Carol turned to the gym, working out with a vengeance. 
Susan turned to Shamanism and getting in touch with her “spirit animal”. One day she pictured a tiger taking a swipe at her husband and taking his head off. In that instant, she says, her anger vanished. Hey, if it works and it’s legal, who am I to argue?
Whatever outlet you find, ensure that it’s healthy. Channeling your anger through Chardonnay isn’t the best bet. Nor is furiously attacking a tub of Ben and Jerry’s.
Angry might stick around for a while. Or just when you think you’ve seen the last of her, she’ll resurface when, say, someone cuts you off in traffic and you find yourself hurling expletives at a confused senior in a Buick Regal. The problem with Angry, say the sisters, is that it’s all too easy to get comfortable with her. To let her take up permanent residence in your brain. There’s safety. A feeling of invincibility that keeps you from moving forward.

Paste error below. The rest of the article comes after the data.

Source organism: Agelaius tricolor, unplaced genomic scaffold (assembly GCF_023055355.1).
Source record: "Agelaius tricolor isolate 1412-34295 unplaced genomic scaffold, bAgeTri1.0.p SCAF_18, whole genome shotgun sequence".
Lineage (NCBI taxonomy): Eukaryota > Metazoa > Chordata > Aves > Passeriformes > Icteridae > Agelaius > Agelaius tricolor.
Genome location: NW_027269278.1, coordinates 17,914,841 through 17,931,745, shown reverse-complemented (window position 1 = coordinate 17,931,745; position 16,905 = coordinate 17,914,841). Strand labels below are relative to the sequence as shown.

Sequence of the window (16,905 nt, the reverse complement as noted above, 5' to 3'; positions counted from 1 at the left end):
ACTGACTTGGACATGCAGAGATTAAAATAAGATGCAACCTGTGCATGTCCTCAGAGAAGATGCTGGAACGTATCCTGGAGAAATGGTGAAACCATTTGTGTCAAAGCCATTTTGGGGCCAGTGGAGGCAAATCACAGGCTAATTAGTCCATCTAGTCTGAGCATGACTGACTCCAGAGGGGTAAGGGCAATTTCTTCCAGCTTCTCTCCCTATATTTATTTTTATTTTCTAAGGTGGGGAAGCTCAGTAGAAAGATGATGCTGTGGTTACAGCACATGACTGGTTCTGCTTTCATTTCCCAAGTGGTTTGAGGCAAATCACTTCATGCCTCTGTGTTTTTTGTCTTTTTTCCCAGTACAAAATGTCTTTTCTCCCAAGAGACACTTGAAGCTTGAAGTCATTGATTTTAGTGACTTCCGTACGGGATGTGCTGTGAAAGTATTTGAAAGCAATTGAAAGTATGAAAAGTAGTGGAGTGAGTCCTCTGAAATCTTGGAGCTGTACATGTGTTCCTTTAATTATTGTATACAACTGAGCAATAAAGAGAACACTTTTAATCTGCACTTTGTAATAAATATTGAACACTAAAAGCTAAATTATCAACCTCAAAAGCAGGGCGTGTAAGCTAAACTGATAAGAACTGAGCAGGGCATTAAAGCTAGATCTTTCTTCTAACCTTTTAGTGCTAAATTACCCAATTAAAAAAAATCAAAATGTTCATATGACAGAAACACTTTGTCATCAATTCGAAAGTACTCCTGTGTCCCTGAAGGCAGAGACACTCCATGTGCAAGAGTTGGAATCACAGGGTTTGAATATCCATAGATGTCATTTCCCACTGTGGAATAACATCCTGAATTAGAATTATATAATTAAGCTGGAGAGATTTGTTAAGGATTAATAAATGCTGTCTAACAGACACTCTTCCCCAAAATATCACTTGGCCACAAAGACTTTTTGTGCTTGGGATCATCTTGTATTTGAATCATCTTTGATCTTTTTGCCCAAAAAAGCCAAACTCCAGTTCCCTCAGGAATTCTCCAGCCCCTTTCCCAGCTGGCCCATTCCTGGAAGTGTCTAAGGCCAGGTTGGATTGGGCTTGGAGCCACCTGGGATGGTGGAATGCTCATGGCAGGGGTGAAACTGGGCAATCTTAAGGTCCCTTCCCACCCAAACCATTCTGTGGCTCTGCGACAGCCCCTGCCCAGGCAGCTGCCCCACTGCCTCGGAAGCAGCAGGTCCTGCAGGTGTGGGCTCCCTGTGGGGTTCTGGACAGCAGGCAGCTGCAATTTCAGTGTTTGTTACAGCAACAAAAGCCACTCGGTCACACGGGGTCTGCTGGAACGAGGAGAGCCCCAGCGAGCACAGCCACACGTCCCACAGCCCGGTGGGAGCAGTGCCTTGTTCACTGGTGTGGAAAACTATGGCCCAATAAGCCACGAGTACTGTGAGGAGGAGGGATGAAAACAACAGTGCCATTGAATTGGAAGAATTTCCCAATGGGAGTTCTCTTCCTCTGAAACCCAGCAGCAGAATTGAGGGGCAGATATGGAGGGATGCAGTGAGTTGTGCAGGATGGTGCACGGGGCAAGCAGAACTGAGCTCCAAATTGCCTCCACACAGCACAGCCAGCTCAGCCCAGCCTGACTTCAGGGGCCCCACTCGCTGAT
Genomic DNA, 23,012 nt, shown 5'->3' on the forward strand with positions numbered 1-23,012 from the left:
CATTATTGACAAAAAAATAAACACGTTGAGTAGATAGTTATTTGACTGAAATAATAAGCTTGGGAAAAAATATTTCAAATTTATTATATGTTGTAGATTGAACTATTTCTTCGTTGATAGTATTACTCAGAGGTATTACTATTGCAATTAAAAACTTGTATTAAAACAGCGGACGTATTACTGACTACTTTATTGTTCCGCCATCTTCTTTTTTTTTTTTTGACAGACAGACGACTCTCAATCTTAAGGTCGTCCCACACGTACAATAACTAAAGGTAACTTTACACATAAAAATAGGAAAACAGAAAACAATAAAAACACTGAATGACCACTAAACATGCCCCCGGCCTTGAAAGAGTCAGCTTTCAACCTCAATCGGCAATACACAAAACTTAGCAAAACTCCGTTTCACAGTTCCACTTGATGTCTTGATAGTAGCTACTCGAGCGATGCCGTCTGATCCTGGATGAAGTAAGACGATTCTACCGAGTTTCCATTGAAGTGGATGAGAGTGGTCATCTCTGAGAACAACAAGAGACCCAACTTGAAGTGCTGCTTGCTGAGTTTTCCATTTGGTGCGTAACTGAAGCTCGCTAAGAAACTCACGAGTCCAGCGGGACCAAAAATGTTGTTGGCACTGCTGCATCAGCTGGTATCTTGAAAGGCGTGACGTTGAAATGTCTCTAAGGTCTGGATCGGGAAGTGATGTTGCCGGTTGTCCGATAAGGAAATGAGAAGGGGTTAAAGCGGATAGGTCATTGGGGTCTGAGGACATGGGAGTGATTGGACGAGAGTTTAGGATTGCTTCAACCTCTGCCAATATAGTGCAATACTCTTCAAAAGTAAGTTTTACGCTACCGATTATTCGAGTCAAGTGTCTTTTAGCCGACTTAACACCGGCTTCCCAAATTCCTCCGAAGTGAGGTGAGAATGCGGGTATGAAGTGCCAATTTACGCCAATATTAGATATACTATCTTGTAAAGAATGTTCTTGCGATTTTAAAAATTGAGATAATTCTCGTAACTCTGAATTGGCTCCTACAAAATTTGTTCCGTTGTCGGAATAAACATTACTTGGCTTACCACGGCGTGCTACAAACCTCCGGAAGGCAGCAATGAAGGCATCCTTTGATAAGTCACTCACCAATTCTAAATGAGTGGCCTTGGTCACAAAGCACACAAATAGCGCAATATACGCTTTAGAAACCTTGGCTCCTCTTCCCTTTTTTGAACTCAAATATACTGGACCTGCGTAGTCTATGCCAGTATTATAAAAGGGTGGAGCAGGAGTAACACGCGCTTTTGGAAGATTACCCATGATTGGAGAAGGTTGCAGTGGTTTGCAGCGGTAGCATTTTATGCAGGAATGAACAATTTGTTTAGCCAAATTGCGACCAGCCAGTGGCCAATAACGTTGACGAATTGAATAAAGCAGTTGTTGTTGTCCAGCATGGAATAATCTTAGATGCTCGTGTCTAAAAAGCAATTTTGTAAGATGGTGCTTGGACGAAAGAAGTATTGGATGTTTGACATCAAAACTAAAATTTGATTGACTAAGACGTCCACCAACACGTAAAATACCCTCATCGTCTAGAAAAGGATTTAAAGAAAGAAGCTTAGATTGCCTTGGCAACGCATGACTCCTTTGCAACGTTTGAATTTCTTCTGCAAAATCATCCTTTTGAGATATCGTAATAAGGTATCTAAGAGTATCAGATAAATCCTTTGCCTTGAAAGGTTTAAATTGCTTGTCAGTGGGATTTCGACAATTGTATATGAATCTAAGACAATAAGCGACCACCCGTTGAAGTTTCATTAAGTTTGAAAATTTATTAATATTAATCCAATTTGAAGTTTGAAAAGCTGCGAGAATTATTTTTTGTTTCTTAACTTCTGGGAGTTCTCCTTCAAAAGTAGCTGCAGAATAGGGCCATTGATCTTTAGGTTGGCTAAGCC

As the sisters say, whatever feeling you’re feeling right now is the right one. But keep in mind that anger, as the experts say, is a secondary emotion. Which means that behind it is usually another of the dwarfs – usually Weepy or Fearful.

Bitchy: I loved this dwarf so much that I kept her around for a bit longer than was healthy. Bitchy is a close cousin of Angry – the city sophisticate to Angry’s backwoods redneck. Bitchy allows you to express anger but to do it in a way that seems more in control. More clever. Bitchy can be empowering. She can help you tap into that part of you that always thought self-care was selfish. It can sometimes be a good thing to get in touch with your inner Bitchy. However, Bitchy can be deceiving. Like Angry, she helps you hide enormous pain and fear. Send her packing and discover the feeling beneath. (But make sure she’s close enough to pull out when necessary…such as when your spouse suggests it's time to "get over it".)